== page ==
Re: Crime rate

PostPosted: Dec 7th, 2017, 5:26 pm
by Glacier
Ken7 wrote:Looks like you are sitting in #16 as far a Dangerous Cities, which is higher then Kelowna. That is shocking as one tends to think smaller centers are lower in crime in most cases.

That's only true in the USA. In Canada, it's the opposite.

Re: Crime rate

PostPosted: Dec 7th, 2017, 6:47 pm
by twobits
Glacier wrote:That's only true in the USA. In Canada, it's the opposite.


Interesting comment that I actually believe. Do you have any links to support that though?

Re: Crime rate

PostPosted: Dec 7th, 2017, 8:12 pm
by Glacier
twobits wrote:
Glacier wrote:That's only true in the USA. In Canada, it's the opposite.


Interesting comment that I actually believe. Do you have any links to support that though?

I'm going by deductive reasoning and anecdotal evidence. IQ is pretty much the major factor when figuring out if a group of people will commit a crime. In the USA, they have largely imported into the cities from low IQ places in the world while Canada has imported from high IQ places. In addition, smaller Canadian cities you also have a high first nations population.

Also, look at the list, the ones at the top are small cities.

Re: Crime rate

PostPosted: Dec 10th, 2017, 5:37 pm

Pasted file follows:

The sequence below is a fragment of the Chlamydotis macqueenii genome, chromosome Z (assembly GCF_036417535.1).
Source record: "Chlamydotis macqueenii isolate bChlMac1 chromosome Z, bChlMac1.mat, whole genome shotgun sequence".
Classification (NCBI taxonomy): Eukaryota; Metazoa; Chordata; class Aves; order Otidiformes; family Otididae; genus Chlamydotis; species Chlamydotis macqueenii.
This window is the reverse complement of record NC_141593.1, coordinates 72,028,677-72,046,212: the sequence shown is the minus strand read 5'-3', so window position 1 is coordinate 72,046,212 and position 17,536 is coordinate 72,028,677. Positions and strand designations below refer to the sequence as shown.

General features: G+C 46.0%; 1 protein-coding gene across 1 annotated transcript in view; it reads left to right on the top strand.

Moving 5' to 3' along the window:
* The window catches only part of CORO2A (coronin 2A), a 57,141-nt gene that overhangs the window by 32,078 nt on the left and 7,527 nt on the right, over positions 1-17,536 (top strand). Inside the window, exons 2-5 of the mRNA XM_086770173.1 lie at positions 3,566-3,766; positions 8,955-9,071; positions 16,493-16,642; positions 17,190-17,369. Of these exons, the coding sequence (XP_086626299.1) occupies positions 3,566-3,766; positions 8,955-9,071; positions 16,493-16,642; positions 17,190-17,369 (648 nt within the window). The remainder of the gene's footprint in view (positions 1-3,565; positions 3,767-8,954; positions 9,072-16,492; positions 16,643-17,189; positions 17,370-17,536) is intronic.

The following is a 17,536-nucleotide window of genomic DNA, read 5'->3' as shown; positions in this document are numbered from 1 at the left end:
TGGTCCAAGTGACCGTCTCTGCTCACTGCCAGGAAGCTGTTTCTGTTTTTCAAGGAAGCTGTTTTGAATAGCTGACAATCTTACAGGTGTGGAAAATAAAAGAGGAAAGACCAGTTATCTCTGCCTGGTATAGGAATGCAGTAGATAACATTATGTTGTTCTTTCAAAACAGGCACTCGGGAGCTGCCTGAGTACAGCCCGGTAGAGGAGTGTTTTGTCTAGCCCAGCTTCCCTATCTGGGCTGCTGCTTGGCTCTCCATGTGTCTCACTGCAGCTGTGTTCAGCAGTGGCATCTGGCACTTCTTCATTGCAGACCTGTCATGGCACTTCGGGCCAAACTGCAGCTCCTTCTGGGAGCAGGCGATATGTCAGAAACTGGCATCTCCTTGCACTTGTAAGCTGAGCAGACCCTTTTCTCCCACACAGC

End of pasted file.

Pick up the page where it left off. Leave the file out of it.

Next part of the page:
by Ken7
Glacier wrote:That's only true in the USA. In Canada, it's the opposite.


It is still that way in Saskatchewan, they tend to deal with it there themselves if there is a lack of Police presence.

Re: Crime rate

PostPosted: Dec 10th, 2017, 5:41 pm
by maryjane48
Glac trys to perpetuate the bigoted idea thst first nations equal crime ?

Re: Crime rate

PostPosted: Dec 10th, 2017, 7:28 pm
by twobits
maryjane48 wrote:Glac trys to perpetuate the bigoted idea thst first nations equal crime ?


No, he's only reporting real statistics. And when you hear them, you don't like them. Then you try to justify the numbers as racial instead of FN's taking some ownership for their own outcomes in life.
There are way more FN people that thrive in today's world than fail. You just like to blame the failures on the fact that whites moved to North America.
Smallpox I will agree with. Populating the prisons for bad personal choices I will not.

Re: Crime rate

PostPosted: Dec 10th, 2017, 7:52 pm
by maryjane48
Lol. That would be like me saying white trash text a drive more

Re: Crime rate

PostPosted: Dec 11th, 2017, 5:41 am
by alanjh595
Aboriginal adults account for one in four admissions to provincial/territorial correctional services
In 2015/2016,
Aboriginal adultsNote 22Note 23 were overrepresented in admissions to provincial and territorial correctional services, as they accounted for 26% of admissionsNote 24 while representing about 3% of the Canadian adult populationNote 25 (Table 5). The findings for provincial and territorial custodial admissions (27%) were similar to community admissions (24%).
Aboriginal adults in federal correctional services accounted for 28% of admissions to custody and 26% to community supervision in 2015/2016.
The overrepresentation of Aboriginal adults was more pronounced for females than males. Aboriginal females accounted for 38% of female admissions to provincial and territorial sentenced custody, while the comparable figure for Aboriginal males was 26%. In the federal correctional services, Aboriginal females accounted for 31% of female admissions to sentenced custody, while the figure for Aboriginal males was 23%.


https://www.statcan.gc.ca/pub/85-002-x/ ... 00-eng.htm